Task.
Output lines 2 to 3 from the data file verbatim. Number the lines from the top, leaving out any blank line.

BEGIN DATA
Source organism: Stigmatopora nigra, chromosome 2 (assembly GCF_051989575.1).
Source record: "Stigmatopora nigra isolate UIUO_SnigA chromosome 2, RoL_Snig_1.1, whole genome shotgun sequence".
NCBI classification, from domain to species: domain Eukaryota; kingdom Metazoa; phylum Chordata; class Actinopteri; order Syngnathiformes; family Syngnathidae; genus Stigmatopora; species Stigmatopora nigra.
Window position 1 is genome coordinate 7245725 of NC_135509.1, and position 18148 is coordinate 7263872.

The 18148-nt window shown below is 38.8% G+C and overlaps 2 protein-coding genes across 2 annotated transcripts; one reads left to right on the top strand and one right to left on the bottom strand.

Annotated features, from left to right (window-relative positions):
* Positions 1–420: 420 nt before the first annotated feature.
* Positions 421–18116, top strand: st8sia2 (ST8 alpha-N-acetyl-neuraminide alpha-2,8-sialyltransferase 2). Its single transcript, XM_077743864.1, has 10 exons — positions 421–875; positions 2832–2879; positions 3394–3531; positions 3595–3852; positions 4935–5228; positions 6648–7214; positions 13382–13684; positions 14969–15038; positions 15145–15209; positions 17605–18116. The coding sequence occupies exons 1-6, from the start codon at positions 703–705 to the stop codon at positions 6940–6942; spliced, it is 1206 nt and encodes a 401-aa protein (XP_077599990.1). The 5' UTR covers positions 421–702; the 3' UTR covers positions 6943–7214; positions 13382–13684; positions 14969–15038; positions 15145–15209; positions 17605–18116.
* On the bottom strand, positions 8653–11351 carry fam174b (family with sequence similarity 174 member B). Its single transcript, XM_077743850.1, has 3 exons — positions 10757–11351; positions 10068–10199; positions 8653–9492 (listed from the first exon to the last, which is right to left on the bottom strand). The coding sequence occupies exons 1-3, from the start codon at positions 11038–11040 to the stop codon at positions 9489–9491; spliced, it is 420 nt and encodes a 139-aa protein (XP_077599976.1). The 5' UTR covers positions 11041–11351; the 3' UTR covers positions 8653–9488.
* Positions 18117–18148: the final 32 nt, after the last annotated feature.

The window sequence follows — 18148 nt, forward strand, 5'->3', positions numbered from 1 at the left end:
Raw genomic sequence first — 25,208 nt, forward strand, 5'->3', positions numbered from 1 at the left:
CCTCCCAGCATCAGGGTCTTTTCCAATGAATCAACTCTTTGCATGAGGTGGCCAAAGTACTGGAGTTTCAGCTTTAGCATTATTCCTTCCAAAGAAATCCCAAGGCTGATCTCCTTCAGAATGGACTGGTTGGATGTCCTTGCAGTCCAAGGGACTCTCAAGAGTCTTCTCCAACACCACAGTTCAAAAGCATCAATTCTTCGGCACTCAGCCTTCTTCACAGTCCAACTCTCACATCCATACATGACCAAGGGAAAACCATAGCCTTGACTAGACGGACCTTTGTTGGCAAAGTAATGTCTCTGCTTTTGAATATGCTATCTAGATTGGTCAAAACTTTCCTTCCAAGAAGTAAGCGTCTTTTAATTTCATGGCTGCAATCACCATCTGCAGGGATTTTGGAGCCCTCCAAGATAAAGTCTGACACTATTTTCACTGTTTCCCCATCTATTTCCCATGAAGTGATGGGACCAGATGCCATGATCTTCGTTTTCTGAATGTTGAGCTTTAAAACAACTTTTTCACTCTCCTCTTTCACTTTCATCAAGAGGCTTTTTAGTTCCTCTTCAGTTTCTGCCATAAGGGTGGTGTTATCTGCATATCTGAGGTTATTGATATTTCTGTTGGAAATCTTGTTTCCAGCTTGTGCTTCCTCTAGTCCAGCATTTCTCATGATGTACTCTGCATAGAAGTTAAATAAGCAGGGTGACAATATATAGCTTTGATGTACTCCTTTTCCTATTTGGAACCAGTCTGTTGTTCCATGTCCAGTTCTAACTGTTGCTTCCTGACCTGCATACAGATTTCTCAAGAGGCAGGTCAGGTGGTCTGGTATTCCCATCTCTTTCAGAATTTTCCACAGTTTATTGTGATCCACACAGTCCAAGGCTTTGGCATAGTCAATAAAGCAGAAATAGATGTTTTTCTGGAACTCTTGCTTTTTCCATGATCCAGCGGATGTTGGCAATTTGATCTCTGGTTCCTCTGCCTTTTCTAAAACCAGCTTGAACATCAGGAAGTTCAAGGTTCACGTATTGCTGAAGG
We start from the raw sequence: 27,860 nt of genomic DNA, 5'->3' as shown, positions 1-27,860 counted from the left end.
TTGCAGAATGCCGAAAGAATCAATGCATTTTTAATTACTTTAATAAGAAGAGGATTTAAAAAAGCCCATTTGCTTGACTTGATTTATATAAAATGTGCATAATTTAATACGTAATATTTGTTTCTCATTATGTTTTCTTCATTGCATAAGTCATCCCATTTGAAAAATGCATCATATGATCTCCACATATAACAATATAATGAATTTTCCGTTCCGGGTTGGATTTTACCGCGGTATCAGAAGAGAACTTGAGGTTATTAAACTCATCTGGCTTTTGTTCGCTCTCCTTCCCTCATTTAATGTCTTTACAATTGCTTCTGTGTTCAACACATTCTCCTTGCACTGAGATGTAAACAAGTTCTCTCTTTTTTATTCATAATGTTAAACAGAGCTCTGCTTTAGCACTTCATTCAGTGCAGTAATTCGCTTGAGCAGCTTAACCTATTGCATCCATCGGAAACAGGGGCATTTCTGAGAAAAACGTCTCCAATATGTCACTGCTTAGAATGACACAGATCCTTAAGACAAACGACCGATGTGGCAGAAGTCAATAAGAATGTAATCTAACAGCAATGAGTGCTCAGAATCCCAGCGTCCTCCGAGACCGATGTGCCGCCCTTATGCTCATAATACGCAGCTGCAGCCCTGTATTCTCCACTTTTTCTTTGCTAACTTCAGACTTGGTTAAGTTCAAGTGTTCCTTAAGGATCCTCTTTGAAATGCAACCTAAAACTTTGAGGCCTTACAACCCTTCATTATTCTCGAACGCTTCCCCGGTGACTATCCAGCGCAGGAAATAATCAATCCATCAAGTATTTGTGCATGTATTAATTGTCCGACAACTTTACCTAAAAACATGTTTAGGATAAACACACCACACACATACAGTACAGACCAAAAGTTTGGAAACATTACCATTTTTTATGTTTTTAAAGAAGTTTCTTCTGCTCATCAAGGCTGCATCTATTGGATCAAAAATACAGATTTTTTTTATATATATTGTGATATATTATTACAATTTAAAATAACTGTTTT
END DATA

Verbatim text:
Source record: "Stigmatopora nigra isolate UIUO_SnigA chromosome 2, RoL_Snig_1.1, whole genome shotgun sequence".
NCBI classification, from domain to species: domain Eukaryota; kingdom Metazoa; phylum Chordata; class Actinopteri; order Syngnathiformes; family Syngnathidae; genus Stigmatopora; species Stigmatopora nigra.